Hops Lightning Round – Beer’s Misunderstood Ingredient
What are hops? – they are the flowers of the Humulus lupulus plant, which needs a lot of sun and a moist environment to thrive. That’s why most American hops come from the Pacific Northwest
Why add them to beer? – hops add flavor (often balancing out the sweetness of the malts) to a beer, but most of all they stabilize it! Back in ye olde days, beer was made from a herb mix and was very prone to spoiling. Hops actually helped preserve it, plus were much cheaper then those herbal concoctions. Fun Fact: Beer made without hops is called a gruit. Not too many people make them anymore but I’m now determined to track one down someday!
Hops are only in “hoppy” beers, right? – NO. All beers have hops. Along with water, yeast, and malt, they make up the four main ingredients of beer. If someone tells you they don’t like hops, I give you permission to set them straight!
When are hops added? – Hops are generally separated into two main categories: bittering and aromatic. Bittering hops are added earlier in the beer making process but lose much of their flavor during the boiling. Aromatic hops are added later in the process and are more what we think of as “hoppy”. And of course, it can get a lot more complicated with things like dry-hopping, wet- hopping, hopback…honestly I think we’ll save all that for another time!
Can I grow hops? – It depends. Although you might see a small hop plant at your local brewery, the best environments for growing hops are temperate and moist. Today about 75% of the American hop market is grown in the Yakima Valley area of Washington State.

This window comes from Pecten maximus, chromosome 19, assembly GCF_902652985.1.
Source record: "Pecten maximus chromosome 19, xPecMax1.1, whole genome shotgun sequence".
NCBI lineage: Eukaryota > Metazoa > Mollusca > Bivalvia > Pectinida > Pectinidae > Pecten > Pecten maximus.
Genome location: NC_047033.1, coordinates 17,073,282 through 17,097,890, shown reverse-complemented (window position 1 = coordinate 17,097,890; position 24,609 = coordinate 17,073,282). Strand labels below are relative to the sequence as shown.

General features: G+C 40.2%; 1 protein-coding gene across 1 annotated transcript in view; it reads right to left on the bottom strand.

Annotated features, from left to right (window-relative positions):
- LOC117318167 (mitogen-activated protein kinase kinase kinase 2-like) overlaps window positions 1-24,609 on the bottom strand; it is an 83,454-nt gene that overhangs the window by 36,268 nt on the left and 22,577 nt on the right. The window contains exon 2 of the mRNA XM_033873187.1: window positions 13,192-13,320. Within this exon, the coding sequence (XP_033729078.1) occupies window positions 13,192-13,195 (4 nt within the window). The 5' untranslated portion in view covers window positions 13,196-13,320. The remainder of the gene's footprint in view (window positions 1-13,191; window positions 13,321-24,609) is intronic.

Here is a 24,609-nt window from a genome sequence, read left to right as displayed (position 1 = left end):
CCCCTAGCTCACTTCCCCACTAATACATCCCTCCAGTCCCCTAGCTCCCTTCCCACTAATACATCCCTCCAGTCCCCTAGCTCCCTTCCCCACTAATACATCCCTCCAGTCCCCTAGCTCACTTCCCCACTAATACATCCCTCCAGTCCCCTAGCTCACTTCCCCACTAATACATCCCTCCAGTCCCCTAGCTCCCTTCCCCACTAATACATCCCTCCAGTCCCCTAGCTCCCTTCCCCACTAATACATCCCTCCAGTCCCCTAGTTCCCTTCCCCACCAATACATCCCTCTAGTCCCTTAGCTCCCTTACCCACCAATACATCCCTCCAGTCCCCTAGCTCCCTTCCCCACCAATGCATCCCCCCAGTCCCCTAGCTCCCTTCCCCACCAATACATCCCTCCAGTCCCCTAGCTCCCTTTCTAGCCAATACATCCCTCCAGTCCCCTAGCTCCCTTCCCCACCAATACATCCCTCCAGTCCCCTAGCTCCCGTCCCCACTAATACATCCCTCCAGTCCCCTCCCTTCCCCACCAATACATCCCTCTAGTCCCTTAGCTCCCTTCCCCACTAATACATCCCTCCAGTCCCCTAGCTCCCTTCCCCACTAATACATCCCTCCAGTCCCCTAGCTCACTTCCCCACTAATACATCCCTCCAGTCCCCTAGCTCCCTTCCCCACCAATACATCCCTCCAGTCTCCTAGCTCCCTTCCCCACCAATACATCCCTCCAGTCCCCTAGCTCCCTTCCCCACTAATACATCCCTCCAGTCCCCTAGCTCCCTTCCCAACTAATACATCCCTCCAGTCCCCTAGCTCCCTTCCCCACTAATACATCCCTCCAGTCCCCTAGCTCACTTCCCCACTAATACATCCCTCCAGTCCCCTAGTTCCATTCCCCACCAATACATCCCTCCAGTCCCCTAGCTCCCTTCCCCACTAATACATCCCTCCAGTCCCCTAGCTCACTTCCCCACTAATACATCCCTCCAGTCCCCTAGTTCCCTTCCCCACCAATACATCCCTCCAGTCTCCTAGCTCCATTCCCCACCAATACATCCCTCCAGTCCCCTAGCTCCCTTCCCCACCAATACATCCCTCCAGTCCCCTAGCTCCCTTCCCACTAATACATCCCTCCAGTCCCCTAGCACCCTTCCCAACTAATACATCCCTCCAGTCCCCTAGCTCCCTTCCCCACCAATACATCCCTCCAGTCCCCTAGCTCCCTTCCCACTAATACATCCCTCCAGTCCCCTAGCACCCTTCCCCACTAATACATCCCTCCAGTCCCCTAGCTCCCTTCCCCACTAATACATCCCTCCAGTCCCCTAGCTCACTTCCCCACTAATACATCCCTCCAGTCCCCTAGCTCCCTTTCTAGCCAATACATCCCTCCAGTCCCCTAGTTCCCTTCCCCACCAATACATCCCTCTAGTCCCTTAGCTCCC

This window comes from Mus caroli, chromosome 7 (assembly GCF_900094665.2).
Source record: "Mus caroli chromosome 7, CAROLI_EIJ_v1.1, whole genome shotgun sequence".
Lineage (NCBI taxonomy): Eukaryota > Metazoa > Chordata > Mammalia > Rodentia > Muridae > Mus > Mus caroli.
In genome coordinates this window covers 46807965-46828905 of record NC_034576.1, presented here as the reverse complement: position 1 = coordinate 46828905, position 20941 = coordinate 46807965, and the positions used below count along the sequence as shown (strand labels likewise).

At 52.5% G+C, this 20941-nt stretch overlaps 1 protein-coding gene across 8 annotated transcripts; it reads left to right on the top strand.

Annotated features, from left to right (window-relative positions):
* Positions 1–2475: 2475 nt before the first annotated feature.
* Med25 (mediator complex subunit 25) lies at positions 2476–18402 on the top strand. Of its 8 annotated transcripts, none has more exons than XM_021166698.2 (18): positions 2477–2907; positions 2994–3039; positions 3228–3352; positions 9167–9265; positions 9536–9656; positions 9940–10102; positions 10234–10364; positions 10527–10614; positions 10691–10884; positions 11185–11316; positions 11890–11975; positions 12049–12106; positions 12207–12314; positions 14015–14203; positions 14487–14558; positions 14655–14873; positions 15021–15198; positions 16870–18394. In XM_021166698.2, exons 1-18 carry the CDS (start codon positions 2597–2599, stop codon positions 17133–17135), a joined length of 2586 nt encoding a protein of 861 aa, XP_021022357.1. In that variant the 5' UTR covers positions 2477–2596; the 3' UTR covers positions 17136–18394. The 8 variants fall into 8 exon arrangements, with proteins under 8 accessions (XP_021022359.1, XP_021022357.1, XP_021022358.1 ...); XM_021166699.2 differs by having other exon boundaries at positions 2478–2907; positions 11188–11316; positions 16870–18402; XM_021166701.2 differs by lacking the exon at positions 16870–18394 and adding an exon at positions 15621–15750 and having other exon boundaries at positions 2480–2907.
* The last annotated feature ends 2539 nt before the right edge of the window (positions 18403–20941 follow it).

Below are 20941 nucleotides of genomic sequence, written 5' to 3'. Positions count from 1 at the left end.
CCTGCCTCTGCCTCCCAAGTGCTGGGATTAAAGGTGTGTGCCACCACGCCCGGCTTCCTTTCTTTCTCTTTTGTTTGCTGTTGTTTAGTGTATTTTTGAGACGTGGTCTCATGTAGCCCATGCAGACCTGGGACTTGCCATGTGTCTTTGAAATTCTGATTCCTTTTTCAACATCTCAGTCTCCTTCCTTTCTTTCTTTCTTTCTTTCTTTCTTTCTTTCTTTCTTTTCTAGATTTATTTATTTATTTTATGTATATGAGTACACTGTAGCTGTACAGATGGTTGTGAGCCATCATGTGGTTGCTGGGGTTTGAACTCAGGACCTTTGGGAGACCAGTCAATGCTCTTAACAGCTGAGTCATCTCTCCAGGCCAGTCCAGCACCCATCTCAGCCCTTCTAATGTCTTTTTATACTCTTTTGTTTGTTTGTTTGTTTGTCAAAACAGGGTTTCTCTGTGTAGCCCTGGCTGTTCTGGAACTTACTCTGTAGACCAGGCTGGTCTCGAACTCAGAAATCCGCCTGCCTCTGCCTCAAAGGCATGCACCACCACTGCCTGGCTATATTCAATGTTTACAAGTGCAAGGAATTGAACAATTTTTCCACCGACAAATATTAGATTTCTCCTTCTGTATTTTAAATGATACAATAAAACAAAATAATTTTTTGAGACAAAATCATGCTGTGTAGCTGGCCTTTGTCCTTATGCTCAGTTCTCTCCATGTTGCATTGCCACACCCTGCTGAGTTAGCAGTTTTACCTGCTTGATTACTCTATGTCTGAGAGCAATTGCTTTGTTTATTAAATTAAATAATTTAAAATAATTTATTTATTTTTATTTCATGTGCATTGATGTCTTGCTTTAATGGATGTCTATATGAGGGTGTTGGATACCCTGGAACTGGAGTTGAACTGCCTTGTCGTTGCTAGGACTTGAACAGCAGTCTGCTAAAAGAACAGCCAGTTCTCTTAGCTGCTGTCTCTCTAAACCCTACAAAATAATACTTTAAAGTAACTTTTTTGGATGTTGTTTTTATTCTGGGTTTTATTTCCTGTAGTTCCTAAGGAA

Hoppy and bitter are the same thing right? – Yes and No. So hops do add bitterness which helps to balance the sweetness of the malts. But bitterness in beer can also come from other things like fruit or herbs (think spruce tips). And remember, all beers have hops but not every beer is bitter! I think people think this because IPAs and hop-forward styles have just flooded the market. If you don’t like bitterness, try a malty beer like an Oktoberfest, or a nice thick stout. Or if its summer go for a refreshing Gose! There’s plenty of beers out there without the bitterness!
But wait, why do hops in a brewery look like rabbit food? – okay yes, this was my first thought when I saw pelletized hops for the first time. I wasn’t entirely convinced the brewer hadn’t just gone to Petsmart. In order to preserve the fresh hops, they are dried, ground up and made into pellets. This is the most common form of hops on the commercial market.
Thanks for reading all about hops! It’s so fun learning more about my favorite beverage as I grow this blog. Got any fun beer facts for me? Or resources I’ve got to check out? Let me know!
- “Some Like it Hop” (Lecture). May 26, 2021. Paul Young, Head Brewer, DopTap Pittsburgh.